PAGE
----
The game presents these characters as integral pieces of a larger, more convoluted fiction, all surrounding "Jacket," the deluded killer from the original. Some of the characters you play as include a reckless police detective, a true crime writer, the son of the Russian mob boss, an actor hired to play Jacket in the film version of the first game's story, a military operative fighting off a Russian invasion of Hawaii, and a gang of killers who consider themselves "fans" of Jacket's exploits. The story is told in nonlinear fashion, jumping from time period to time period as each scene metes out a bit more insight into how these various personalities relate to the events of the original game. However, the effectiveness of each story arc varies wildly. The nonlinear structure does the plot no favors in terms of coherence, but the bigger issue is that the game has little to say about anything beyond itself, and spends a lot of time saying it.

Hotline Miami's story essentially amounted to a loose assemblage of trippy imagery strung together by occasional moments of introspective guilt-tripping. Hotline Miami 2 tries to flesh those few dangling threads of plot out into a wordier, weirder saga, and the result is only rarely of any great interest. It presumes that players were dying to know about all the ins-and-outs of Jacket's backstory, where the mysterious 50 Blessings militia group came from, and just what it all means, man.

Whatever revelations Hotline Miami 2 has are largely self-indulgent, and what shocks it delivers feel mostly empty. Take, for example, the game's opening scene, a brief sequence of sexual assault that immediately flips into a reveal of movie set fakery. The scene was a point of controversy leading up to the game's release, and it comes with a menu prompt asking if you want to disable viewing it entirely. That this prompt exists is less an indictment of any outrage directed at the game, and more of the scene's necessity in the first place. It, alongside the majority of the "movie" section of the plot, feels entirely superfluous, a combination of disorienting fake-outs and cheap shocks that never amount to much. Other areas of the story come together better, but none of it ever approaches the elegant ambiguity of the first game. Hotline Miami 2 succeeds only in spreading out the fiction of the series, without ever improving upon it.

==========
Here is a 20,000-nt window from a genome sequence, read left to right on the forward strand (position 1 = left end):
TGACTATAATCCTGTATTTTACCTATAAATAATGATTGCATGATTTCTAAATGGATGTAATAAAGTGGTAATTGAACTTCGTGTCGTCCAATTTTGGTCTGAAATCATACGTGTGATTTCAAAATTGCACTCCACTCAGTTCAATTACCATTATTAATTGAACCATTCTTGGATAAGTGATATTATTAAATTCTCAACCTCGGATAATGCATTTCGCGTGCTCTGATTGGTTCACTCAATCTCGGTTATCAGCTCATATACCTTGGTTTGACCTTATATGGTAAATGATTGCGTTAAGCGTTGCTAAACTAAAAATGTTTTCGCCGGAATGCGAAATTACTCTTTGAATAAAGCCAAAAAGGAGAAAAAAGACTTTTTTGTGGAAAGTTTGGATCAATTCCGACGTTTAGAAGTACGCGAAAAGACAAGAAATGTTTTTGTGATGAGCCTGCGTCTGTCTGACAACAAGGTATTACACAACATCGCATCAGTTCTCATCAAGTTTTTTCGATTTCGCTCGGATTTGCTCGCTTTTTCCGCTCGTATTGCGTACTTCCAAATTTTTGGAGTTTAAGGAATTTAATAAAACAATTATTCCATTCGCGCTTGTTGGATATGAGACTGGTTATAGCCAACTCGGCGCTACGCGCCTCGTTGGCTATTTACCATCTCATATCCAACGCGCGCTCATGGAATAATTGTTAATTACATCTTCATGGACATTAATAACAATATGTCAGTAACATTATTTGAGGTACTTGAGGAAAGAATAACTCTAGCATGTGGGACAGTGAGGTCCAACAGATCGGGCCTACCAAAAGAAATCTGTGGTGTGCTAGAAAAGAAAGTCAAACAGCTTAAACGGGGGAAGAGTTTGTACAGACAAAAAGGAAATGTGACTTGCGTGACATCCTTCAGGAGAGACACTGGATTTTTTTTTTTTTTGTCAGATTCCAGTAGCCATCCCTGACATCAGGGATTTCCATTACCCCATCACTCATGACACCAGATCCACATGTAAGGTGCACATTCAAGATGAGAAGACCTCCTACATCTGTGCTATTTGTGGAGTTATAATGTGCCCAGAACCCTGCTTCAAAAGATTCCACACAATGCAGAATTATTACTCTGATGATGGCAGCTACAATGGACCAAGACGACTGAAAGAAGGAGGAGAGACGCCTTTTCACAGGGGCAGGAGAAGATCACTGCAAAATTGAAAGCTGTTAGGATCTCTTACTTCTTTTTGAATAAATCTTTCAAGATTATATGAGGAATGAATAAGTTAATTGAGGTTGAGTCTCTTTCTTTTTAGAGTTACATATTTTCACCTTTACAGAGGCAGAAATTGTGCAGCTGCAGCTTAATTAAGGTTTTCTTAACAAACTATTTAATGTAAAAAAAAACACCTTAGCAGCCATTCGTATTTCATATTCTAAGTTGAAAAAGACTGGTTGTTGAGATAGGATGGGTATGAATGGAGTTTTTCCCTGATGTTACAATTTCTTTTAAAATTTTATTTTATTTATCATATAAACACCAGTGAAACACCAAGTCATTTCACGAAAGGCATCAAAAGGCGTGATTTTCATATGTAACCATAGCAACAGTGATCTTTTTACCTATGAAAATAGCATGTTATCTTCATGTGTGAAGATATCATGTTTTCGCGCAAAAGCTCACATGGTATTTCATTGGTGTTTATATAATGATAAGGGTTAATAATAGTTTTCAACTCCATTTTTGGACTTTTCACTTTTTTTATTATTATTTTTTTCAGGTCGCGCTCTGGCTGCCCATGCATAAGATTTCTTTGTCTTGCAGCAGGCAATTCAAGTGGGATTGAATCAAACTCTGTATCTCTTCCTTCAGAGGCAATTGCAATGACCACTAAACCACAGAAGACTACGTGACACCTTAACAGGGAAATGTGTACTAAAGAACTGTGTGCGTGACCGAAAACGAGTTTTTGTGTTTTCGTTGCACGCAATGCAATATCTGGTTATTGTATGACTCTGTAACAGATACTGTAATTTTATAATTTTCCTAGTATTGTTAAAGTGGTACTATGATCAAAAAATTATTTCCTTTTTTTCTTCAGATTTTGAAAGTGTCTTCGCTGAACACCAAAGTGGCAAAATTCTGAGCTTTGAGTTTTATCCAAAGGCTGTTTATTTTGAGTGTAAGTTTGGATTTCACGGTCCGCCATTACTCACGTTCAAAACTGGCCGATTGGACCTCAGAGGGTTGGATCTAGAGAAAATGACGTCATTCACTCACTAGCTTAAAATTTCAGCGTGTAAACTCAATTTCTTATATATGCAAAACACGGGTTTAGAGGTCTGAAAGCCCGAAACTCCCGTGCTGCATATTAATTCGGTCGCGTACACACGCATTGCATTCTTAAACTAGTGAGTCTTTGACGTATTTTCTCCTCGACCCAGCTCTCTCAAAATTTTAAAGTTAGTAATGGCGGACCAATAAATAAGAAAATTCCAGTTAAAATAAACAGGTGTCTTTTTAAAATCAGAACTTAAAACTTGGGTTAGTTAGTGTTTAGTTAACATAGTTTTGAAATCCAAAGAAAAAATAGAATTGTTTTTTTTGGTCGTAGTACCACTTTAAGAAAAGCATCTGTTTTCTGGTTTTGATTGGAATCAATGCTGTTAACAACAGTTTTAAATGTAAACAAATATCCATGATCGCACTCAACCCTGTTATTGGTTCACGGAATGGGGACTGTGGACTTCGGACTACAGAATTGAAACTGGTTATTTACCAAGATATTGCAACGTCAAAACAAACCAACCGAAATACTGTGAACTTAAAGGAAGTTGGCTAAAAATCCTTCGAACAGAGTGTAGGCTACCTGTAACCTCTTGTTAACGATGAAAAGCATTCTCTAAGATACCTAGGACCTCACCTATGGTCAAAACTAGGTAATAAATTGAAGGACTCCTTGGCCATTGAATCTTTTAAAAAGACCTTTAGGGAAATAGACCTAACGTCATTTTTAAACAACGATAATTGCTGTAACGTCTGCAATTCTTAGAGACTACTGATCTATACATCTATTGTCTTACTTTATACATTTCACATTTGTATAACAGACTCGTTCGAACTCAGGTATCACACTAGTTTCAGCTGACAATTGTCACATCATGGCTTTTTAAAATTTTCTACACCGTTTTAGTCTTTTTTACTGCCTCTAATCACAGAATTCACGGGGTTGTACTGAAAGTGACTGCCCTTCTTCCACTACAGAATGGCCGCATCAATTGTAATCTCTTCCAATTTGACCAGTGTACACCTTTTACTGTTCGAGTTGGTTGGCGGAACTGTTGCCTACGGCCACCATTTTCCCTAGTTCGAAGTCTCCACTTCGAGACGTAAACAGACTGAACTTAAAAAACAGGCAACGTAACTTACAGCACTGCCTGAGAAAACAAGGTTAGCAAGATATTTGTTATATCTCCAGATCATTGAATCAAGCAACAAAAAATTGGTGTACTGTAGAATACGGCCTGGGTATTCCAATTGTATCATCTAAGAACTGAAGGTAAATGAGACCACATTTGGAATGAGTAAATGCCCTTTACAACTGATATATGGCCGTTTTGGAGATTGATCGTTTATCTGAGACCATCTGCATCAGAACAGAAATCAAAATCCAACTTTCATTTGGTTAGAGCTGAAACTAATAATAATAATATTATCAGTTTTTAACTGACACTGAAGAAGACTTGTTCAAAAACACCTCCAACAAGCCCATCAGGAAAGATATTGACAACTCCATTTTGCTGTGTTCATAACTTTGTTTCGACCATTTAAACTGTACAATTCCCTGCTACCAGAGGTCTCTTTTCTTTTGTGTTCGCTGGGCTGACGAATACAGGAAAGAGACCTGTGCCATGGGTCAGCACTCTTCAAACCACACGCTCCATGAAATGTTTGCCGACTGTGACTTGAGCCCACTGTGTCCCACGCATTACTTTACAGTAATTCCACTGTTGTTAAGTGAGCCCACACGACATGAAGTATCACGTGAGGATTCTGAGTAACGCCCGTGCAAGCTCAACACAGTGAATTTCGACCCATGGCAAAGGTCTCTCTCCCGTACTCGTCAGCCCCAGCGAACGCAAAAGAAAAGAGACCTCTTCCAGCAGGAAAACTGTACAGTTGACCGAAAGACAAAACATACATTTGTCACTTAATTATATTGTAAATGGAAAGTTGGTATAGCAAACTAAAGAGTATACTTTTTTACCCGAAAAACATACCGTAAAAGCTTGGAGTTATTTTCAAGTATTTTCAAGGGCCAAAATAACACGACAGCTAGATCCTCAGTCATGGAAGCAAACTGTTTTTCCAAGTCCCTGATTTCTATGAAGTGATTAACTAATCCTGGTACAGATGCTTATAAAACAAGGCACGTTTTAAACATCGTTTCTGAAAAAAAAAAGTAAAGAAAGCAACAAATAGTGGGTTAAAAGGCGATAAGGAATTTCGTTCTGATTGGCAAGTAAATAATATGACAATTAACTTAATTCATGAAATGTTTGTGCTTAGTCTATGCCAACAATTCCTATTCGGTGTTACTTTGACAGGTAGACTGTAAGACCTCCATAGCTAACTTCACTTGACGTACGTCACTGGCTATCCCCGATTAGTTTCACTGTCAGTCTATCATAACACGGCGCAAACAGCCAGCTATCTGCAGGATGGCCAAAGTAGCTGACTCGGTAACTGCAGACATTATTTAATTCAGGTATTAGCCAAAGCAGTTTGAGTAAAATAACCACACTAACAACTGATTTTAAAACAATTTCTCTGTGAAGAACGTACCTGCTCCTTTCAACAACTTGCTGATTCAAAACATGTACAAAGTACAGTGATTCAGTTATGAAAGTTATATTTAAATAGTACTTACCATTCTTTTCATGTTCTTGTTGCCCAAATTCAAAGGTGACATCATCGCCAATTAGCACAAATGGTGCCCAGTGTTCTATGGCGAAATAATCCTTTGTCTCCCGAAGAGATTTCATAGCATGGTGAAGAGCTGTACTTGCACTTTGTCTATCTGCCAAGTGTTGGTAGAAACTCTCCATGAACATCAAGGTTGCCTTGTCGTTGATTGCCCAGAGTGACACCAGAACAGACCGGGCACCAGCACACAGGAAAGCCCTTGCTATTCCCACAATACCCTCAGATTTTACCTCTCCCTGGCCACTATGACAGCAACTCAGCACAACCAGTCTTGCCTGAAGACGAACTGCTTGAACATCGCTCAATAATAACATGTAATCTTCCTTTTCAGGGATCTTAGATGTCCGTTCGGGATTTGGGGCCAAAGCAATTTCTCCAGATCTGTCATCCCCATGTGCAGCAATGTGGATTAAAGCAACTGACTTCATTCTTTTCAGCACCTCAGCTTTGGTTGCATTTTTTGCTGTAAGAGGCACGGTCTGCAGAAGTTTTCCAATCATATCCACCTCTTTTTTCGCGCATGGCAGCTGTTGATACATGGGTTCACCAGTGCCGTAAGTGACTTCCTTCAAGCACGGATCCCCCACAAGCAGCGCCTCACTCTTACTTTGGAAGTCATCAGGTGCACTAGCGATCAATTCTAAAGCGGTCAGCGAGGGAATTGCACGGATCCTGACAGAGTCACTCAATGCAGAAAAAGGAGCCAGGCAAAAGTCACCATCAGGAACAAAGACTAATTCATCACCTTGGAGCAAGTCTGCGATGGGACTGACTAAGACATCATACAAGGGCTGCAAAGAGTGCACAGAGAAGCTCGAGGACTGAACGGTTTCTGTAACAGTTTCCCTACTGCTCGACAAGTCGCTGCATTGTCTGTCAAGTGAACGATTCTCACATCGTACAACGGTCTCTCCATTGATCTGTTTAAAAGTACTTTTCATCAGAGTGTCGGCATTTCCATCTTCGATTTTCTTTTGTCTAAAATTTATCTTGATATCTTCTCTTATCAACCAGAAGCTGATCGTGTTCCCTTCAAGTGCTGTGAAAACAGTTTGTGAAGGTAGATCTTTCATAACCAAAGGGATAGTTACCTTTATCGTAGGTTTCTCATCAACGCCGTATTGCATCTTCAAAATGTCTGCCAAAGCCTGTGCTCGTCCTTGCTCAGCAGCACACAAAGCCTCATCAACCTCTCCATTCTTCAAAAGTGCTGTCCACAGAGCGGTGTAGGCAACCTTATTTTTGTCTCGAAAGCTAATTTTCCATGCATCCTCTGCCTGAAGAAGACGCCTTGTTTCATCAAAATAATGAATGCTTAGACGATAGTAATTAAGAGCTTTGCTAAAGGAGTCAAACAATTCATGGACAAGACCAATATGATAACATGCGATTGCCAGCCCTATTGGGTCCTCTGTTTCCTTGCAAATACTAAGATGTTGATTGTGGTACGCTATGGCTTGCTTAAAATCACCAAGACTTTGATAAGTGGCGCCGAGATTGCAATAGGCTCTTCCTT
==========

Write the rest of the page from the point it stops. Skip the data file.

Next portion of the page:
It's understandable that Dennaton would want to fashion Wrong Number into something other than just
It's understandable that Dennaton would want to fashion Wrong Number into something other than just "more Hotline Miami," but the divergences this sequel takes aren't often to the game's benefit.

Leaden as the plot can be, Hotline Miami 2 is still incredibly effective at building atmosphere. The game's visual design builds nicely on the neon nightmare aesthetic Hotline Miami established, especially in the game's final stage, where the designers finally give in to Hotline Miami's psychedelic undercurrent and go full drug-trip in one of the most visually arresting scenes I've played in a long time. Even better is the soundtrack, which marks a huge improvement over the already excellent array of songs found in the original. Music was the motor that kept Hotline Miami's murder treadmill going, and Dennaton has curated an amazing list of songs for the sequel. It's a diverse soundtrack that spans multiple genres, but heavily leans toward that particular subgenre of electronica you usually hear in movies where a lone wolf cop is stalking a serial killer through a seedy, crowded dance club. As a standalone playlist, it's terrific, but it's even better in the context of the in-game action.